|Scientific Name:||Macropus eugenii|
|Species Authority:||(Desmarest, 1817)|
|Red List Category & Criteria:||Least Concern ver 3.1|
|Assessor/s:||Morris, K., Friend, T., Burbidge, A. & van Weenen, J.|
|Reviewer/s:||Lamoreux, J. & Hilton-Taylor, C. (Global Mammal Assessment Team)|
Listed as Least Concern in view of its wide distribution, presumed large population, occurrence in a number of protected areas, and because it is unlikely to be declining at nearly the rate required to qualify for listing in a threatened category.
|Range Description:||This species is endemic to southern and south-western Australia. It was formerly much more widespread. It is currently known from a number of islands: three islands in the Houtman Abrolhos (West Wallabi, East Wallabi, and North, the last being introduced from one of the Wallabi islands and causing vegetation degradation and erosion), Garden Island (near Perth), Middle and North Twin Peak Islands (Archipelago of the Recherche), and Kangaroo Island. Natural subpopulations remain on the mainland at Tutanning, Boyagin, and Perup Nature Reserves, in Fitzgerald River National Park. It has been translocated to several sites, the majority being successful. These include Batalling, Julimar, and Warup Forests, Nambung National Park, and Avon Valley National Park and the adjacent Paruna Sanctuary. Populations have also been introduced to Greenly (c. 1905) and Boston (1971) Islands from Kangaroo Island. Feral populations of this species exist in New Zealand, including Kauwau Island.|
|Range Map:||Click here to open the map viewer and explore range.|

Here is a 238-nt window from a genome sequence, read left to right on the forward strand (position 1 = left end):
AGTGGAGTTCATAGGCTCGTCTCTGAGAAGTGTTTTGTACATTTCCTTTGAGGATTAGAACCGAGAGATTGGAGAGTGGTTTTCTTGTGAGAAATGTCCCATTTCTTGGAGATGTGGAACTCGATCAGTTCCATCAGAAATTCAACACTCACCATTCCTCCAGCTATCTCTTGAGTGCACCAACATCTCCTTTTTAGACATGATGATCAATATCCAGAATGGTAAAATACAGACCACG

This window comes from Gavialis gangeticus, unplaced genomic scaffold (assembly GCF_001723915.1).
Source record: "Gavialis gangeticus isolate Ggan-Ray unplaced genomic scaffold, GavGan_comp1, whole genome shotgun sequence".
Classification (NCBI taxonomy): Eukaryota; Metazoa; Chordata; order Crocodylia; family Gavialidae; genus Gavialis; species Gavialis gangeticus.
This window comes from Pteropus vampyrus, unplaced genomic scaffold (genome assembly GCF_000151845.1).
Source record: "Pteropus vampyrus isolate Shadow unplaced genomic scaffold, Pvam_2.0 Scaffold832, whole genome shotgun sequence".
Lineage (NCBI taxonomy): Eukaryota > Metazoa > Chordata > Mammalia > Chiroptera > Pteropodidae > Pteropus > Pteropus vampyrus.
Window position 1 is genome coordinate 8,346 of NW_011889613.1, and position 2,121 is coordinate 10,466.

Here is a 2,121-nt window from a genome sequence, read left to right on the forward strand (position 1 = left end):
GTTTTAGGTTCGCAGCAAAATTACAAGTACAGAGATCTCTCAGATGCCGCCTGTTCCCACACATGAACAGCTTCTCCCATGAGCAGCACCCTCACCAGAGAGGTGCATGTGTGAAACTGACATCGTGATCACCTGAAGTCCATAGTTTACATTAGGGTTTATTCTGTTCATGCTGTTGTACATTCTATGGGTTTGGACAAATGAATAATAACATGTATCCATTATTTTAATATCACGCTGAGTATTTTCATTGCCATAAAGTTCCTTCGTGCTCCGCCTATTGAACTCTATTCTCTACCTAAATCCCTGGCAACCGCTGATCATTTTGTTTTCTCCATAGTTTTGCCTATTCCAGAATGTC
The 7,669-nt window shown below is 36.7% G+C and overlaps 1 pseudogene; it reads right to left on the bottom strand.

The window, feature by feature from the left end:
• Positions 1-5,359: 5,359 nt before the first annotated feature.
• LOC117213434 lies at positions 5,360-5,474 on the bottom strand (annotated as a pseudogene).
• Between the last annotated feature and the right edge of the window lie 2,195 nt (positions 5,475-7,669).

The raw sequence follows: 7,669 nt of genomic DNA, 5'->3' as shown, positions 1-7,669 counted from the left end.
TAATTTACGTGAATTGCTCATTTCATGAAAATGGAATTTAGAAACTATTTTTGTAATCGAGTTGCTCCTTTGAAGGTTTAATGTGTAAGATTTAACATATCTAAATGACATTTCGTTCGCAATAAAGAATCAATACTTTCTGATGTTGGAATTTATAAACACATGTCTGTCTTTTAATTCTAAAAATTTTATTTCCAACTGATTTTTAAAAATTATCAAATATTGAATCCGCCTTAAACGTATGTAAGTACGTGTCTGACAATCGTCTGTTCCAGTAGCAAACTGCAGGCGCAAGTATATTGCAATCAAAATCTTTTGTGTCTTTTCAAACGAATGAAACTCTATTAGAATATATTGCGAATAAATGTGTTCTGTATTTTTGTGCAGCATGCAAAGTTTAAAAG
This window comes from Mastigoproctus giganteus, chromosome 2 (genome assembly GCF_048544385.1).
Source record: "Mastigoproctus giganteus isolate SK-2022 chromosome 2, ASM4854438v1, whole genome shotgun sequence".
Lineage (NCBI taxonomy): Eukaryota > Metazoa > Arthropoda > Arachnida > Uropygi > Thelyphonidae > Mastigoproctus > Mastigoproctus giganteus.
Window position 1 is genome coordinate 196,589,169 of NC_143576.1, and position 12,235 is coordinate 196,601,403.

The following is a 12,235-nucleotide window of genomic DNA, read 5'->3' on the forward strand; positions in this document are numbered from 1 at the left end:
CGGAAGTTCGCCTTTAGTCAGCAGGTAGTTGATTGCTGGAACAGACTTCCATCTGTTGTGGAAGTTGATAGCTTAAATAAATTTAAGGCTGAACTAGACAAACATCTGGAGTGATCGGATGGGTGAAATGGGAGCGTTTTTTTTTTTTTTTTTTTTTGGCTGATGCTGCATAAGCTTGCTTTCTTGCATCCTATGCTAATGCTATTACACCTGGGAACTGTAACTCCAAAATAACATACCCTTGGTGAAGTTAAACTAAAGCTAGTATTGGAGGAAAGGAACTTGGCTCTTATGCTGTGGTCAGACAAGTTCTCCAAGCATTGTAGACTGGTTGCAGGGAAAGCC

|Population:||Historically it was locally very abundant, but it is now much rarer. It is considered common within its limited habitat by Hinds (2008). In south-western Australia ongoing fox control programs and reintroductions have helped the species increase in number recently. It is still abundant on Kangaroo Island (Hinds 2008).|
|Habitat and Ecology:||This species is found in coastal scrub, heath, dry sclerophyll forest, and mallee woodlands (Hinds 2008). It requires open grassy areas for feeding and low dense vegetation for daytime shelter (Hinds 2008).|
This species declined due to a combination of land clearing, impacts of settlers' fires, predation by introduced predators (especially cats and foxes), and hunting by early settlers.
There are no current major threats to Macropus eugenii. Predation by foxes is a threat in parts of its range, and fox control is thought essential for survival on the mainland (A. Burbidge pers. comm.). Inappropriate fire regimes may also be a threat in places. On Kangaroo Island, it is considered to be an agricultural pest.
|Conservation Actions:||This species is known from a number of protected areas. Continued reintroduction programs and fox control programs are important to the conservation of this species. Also important to the species is maintaining an appropriate fire regime within its habitat.|
Abbott, I. and Burbidge, A. A. 1995. The occurrence of mammal species on the islands of Australia: a summary of existing knowledge. CALMScience 1(3): 259-324.
Hinds, L. A. 2008. Tammar Wallaby, Macropus eugenii. In: S. Van Dyck and R. Strahan (eds), The mammals of Australia. Third Edition, pp. 330-332. Reed New Holland, Sydney, New South Wales, Australia.
Maxwell, S., Burbidge, A. A. and Morris, K. 1996. The 1996 Action Plan for Australian Marsupials and Monotremes. Australasian Marsupial and Monotreme Specialist Group, IUCN Species Survival Commission, Gland, Switzerland.
Poole, W. E., Wood, J. T. and Simms, N. G. 1991. Distribution of the Tammar, Macropus eugenii, and the relationships of populations as determined by cranial morphometrics. Wildlife Research 18: 625-639.
|Citation:||Morris, K., Friend, T., Burbidge, A. & van Weenen, J. 2008. Macropus eugenii. In: IUCN 2013. IUCN Red List of Threatened Species. Version 2013.2. <www.iucnredlist.org>. Downloaded on 16 April 2014.|
|Feedback:||If you see any errors or have any questions or suggestions on what is shown on this page, please fill in the feedback form so that we can correct or extend the information provided|